I don’t know what made me do it.

Maybe it was the wine, or it could have been the challenge of the dare, maybe even the strange pull of a voodoo moon led me here.

In any event, it is two o’clock in the morning and I am in the grungy backroom of some insignificant dive bar playing cards with Death.

I should never have agreed to drink with him. 

Only bad karma will come of this.

But the deck is shuffled, the cards are dealt, and a game of Man Or Mouse is on.

Death plays for the prize of a kiss while I play for the life of a friend.

And so here we sit, in a silent stalemate, each of us aware of what destiny has dealt the other, wondering silently which one of us fate loves better.

Death has the deuce of spades held up against his skull, the blackened shamrock alarmingly dark on his calcified forehead.

He appears even more unsettling now that I am just feet away from him in a room full of stagnant air and bad music.

My heart beats in anxious anticipation.  What are the odds that I, too, have a deuce up against my forehead?

The laws of percentages are screaming at me to man up and ante my friend into the pot.

My friend.  He is dying of leukemia and I know Death is really at the bar looking for something to do until he has to clock in and snuff someone, maybe even my friend.

I close my eyes and concentrate.

The stakes are incredibly high, for the both of us.

Suddenly, unexpectedly, I can feel the Queen of Hearts brush her matronly fingertips across my brow. 

Women have always liked me and this time it is paying off because I have trumped Death in a wickedly evil game of chance, an endeavor I should never have agreed to in the first place.

But instead of gloating triumphantly, I sit horrified by the knowledge that I have just beaten Death in a game of his own choice.

If I ante my friend into the pot, I can call Death’s bluff and waltz my friend back home to his grateful wife and fortunate sons. 

It is such a tantalizing temptation.  How can I resist the chance to wear the hero’s cape and extend the most amazing gift of all?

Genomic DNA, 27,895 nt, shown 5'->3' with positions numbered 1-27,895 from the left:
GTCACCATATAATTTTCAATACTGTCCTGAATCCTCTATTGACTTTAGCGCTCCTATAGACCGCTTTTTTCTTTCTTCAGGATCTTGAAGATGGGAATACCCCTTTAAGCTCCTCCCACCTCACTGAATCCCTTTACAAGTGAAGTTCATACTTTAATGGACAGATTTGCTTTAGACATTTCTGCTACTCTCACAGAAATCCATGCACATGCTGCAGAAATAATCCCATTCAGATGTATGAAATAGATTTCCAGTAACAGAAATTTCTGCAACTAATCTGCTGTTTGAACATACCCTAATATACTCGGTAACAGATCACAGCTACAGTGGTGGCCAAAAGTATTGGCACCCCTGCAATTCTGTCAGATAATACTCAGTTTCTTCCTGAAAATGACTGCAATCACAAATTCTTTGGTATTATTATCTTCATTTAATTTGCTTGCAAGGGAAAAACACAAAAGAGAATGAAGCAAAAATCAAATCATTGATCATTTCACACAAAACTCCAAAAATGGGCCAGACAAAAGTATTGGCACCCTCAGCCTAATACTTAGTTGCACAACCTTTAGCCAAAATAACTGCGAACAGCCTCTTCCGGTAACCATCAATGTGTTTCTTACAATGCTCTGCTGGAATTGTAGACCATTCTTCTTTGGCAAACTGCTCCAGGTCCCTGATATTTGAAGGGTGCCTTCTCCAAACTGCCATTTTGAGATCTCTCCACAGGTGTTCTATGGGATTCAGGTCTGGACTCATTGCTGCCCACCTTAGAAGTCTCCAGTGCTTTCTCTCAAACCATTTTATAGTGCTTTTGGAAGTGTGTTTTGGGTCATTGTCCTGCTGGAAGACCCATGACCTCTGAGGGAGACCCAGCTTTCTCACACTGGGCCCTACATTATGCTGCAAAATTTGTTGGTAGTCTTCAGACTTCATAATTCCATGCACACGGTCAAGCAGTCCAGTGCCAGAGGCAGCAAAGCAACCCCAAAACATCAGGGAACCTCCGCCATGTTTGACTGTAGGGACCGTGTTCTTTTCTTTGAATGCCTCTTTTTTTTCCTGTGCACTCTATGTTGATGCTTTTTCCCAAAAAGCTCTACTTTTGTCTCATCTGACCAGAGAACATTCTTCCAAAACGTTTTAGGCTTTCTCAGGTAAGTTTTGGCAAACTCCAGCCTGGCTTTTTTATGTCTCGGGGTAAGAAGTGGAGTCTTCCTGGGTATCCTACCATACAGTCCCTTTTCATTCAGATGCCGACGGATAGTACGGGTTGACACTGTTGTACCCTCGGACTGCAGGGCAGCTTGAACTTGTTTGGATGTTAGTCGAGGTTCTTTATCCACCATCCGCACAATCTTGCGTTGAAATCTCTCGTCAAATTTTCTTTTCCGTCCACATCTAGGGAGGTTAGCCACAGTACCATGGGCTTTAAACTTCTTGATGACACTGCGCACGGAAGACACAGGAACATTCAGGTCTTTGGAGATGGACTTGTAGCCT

As I push his life into the pot, I realize what is really at stake here in this bizarre and accidental game.

There is no room for fleeting hesitation, unspeakable regrets, or horrid guilt.

But I know if I looked into a mirror right now there would be no reflection based on what I am about to do.

Death raps his bony fingers against the table.  He is impatient for me to man up or mouse down.

His agenda can be so annoying, but he is right.  The time has come for the winner to take all.

My breath is hung up, refusing to move in or out, as I fold my Queen of Hearts upside down over the pot and concede the hand, the game, and the life.

Death would grin if he had the lips, but instead he leans eeriely over the table and claims his kiss.

Five years of breath escape from my mouth as the frozen touch of this passionless gesture rivets the scene forever in my soul…or what is left of it.

Death picks up his scythe to saunter victoriously out into what’s left of the night.

I know immediately where he is headed.

A renegade tear drops onto the unturned Queen of Hearts and burns a hole through her compassion.

There was never a way to win this hand.

Copyright 2010

2 thoughts on “I FOLD

    1. Thanks, Ginny. I wrote that for a friend of mine who died of leukemia. He was also the subject of Hooligan Man – a special husband of a very good friend.

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